Biography - Jimmy Carter

Jimmy Carter (James Earl Carter, Jr.), 39th president of the United States, was born Oct. 1, 1924, in Plains, Ga., and raised in Archery. He was the son of a farmer and businessman, James Earl Carter, Sr., and a registered nurse, Lillian Gordy Carter. During his 10 years in the Navy, Carter worked on nuclear-powered submarines.

After attending Plains public schools, Georgia Southwestern College, and Georgia Institute of Technology, he earned a bachelor's degree in 1946 from the United States Naval Academy. As a submariner, he served in both the Atlantic and Pacific fleets and rose to the rank of lieutenant. After being selected by Admiral Hyman Rickover for the nuclear submarine program, he attended Union College, where he studied reactor technology and nuclear physics, and served on the pre-commissioning crew of the Seawolf.

He married Rosalynn Smith of Plains on July 7, 1946. Upon the death of his father in 1953, he resigned his naval commission and returned with his family to Georgia. With Rosalynn, he operated Carter's Warehouse, a seed and farm supply company in Plains. Serving on county education boards, hospital authority boards, and library boards, he quickly became a community leader. He was elected senator of Georgia in 1962. On Jan. 12, 1971, he became Georgia's 76th governor after losing his first gubernatorial campaign in 1966. During the 1974 congressional and gubernatorial elections, he was the campaign chairman for the Democratic National Committee.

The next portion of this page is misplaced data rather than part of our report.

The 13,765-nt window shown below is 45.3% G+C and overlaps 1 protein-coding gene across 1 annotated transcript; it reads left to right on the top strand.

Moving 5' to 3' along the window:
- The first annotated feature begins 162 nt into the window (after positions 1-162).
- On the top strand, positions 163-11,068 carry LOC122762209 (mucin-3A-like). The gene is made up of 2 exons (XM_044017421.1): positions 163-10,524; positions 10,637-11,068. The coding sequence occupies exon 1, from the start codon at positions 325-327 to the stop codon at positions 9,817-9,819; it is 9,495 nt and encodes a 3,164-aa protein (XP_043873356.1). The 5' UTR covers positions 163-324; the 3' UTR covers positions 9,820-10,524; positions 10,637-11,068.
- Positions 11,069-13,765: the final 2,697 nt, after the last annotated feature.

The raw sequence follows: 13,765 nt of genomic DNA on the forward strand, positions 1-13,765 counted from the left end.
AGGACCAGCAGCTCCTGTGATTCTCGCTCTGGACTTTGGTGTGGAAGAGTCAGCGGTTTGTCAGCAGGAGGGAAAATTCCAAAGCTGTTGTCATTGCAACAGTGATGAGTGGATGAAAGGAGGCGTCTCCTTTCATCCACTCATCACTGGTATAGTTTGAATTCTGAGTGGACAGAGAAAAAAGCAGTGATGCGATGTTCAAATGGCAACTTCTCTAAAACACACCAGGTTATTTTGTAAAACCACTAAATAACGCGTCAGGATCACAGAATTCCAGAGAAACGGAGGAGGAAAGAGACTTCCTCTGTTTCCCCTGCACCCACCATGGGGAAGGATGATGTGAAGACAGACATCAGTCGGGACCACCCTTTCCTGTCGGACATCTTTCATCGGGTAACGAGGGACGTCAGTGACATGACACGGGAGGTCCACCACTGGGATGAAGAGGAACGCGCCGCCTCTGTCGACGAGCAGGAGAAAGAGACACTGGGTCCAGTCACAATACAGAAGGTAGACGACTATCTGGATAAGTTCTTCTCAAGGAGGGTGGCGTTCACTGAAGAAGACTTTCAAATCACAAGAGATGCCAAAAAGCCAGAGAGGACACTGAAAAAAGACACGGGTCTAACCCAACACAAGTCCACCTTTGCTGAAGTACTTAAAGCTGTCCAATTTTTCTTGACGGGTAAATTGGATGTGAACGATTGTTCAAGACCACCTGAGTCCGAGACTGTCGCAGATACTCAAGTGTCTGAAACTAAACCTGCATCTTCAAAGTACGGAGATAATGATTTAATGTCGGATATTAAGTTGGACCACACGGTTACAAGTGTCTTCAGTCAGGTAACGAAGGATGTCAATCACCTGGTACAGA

President Jimmy Carter

In December 1974, he announced his candidacy for the office of President of the United States of America. It was on Nov. 2, 1976, that he was elected president of the United States of America after winning the nomination of his party on the first ballot during the 1976 Democratic National Convention.

Jimmy Carter served as president from Jan. 20, 1977, to Jan. 20, 1981. There were many important achievements made by his administration related to foreign policy, including the Panama Canal treaties, the Camp David Accords, the peace treaty between Egypt and Israel, the SALT II treaty with the Soviet Union, and the establishment of diplomatic relations between the United States and China. In all the countries around the world, he championed human rights. As for the domestic side of the administration, it was credited with creating a comprehensive energy program which was administered by a new Department of Energy; deregulating energy, transportation, communication, and finance; establishing major educational programs under a new Department of Education; and enacting major environmental protection laws, such as the Alaska National Interest Land Conservation Act.

Books and Accomplishments

Mr. Carter is the author of 23 books, many of which are now in revised editions:

  • "Why Not the Best?" 1975, 1996
  • "A Government as Good as Its People," 1977, 1996
  • "Keeping Faith: Memoirs of a President," 1982, 1995
  • "Negotiation: The Alternative to Hostility," 1984, 2003
  • "The Blood of Abraham," 1985, 1993, 2007
  • "Everything to Gain: Making the Most of the Rest of Your Life," written with Rosalynn Carter, 1987, 1995
  • "An Outdoor Journal," 1988, 1994
  • "Turning Point: A Candidate, a State, and a Nation Come of Age," 1992
  • "Talking Peace: A Vision for the Next Generation," 1993, 1995
  • "Always a Reckoning," 1995